Victims’ families deserve special attention, too. Fifteen years ago, the U.S. Catholic bishops observed that the needs and rights of victims typically take a back seat in our system’s state-against-the-perpetrator model. Since then, victims and their advocates have made great strides in securing opportunities for victim participation in the criminal justice process. All 50 states now allow some form of victim impact statement during sentencing proceedings. But victims’ needs extend beyond the need to face the offender in the courtroom. Victims also want to be able to put their lives back together, not simply in isolation but in the context of a community that works together to overcome the painful and harmful effects of crime. And in some instances, victims need more meaningful interaction with the offender than the prevailing model allows.


Francis’ attention to the familial and communal dimensions of crime offers support for a restorative model of justice that engages healing as a social process and reality. Such justice taps into the moral resources of the community to address not only the effects of crime but its causes as well. While those are many, they include factors that put pressures on families, including poverty, unemployment and poor educational opportunities, which can lead to higher risk for criminal behavior. Following Francis’ lead, we need to practice a preferential option for families in distress.

Third, Sunday is a day of solidarity. The family has an important social mission. In the language of the Catholic social tradition, the family is a vital cell of society, a community of love and solidarity where persons first learn the wisdom, values and virtues that are essential for every human society. Families are also important subjects in society, as the love on which they are founded naturally seeks to share itself with others. When a family directs this love outward — e.g., in service of the elderly, the poor, the lonely, or the refugee, or in some political activity that attends to human dignity — it becomes an important builder of solidarity in our world.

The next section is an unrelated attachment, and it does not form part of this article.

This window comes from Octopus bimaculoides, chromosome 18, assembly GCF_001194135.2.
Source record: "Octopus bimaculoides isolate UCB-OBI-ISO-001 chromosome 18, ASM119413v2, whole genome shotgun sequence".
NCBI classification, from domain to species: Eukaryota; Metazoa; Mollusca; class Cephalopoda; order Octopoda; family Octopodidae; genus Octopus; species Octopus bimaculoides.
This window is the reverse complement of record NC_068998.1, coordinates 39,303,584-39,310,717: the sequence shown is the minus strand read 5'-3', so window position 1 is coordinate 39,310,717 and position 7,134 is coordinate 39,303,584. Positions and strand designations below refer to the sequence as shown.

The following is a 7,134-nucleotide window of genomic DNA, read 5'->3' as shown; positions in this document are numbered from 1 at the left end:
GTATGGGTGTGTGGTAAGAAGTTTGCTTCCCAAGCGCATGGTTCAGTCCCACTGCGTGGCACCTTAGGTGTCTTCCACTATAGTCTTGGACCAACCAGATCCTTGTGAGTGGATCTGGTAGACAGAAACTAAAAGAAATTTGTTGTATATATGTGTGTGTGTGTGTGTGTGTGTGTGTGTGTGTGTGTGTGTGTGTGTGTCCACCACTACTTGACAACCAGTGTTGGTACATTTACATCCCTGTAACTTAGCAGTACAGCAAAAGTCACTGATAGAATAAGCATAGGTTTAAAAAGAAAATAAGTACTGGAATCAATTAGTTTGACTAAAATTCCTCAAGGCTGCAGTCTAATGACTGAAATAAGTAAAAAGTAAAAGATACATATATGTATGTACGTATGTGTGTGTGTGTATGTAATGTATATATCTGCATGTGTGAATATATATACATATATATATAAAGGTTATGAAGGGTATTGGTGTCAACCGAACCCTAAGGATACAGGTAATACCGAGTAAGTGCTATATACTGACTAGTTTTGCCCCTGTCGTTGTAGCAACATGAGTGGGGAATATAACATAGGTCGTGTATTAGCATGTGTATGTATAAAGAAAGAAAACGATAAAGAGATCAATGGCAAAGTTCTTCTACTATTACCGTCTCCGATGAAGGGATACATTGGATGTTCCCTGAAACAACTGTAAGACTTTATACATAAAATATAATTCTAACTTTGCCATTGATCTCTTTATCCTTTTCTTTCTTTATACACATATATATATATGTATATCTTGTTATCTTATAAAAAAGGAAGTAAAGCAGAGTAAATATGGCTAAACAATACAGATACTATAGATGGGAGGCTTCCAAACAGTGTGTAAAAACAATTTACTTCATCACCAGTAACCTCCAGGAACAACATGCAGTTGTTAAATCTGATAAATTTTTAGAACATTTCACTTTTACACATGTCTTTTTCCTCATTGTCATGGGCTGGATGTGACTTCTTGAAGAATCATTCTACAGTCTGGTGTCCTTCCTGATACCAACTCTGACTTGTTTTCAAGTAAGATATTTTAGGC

In our culture, family life is typically associated with private life. Perhaps because so many parents experience the more public world of work as demanding or dehumanizing, they approach family life as a kind of retreat from the world, a time and space set apart from society and its concerns to pursue personal interests and intimate relations.

For many families Sunday is the day for family time — a day of relaxation, recreation, collaboration on household projects, or just doing nothing. While time together as family is critically important, an overly privatized approach to family life can cultivate a compartmentalized view of reality that undermines the family’s ability to fulfill its social mission. If our homes become places that are shielded from situations of brokenness in our world, then they fail to prepare persons for commitment to the common good, and they deprive society of the healing and leavening influence of the family.

Francis maintains that the solidarity our world needs can only come if we develop new convictions, attitudes and forms of life. Toward that end, he calls for renewed attention to spiritual practices that can equip us with new vision and energies, including the celebration of Sunday.

Sunday, he proposes, is meant to be a day that heals our relationships with God, with ourselves, with others and with the world. This requires engaging the day in a way that fosters receptivity, gratitude, sharing, caring and solidarity. In the Christian life, the celebration of Sunday is centered on the Eucharist, “the living centre of the universe, the overflowing core of love and of inexhaustible life.”

This great event uniquely binds the community with God and one another, and provides light and motivation for renewed engagement in the world. Thus, historically, the Sunday celebration of the Eucharist was connected with practices of loving concern for others, especially those most in need.  Sunday became, then, a day of solidarity, and its weekly celebration a transformative way of being that cultivates communion in our world.

It is noteworthy that Francis’ visit with inmates and their families took place on a Sunday. Later that day, he celebrated Mass with countless persons on the Benjamin Franklin Parkway. On the closing day of the World Meeting of Families, then, Francis was living the Christian Sunday. And he’s inviting us — perhaps especially families — to do the same.


Stephen D. Miles is a professor of theology and chair of the Theology Department at Immaculata University.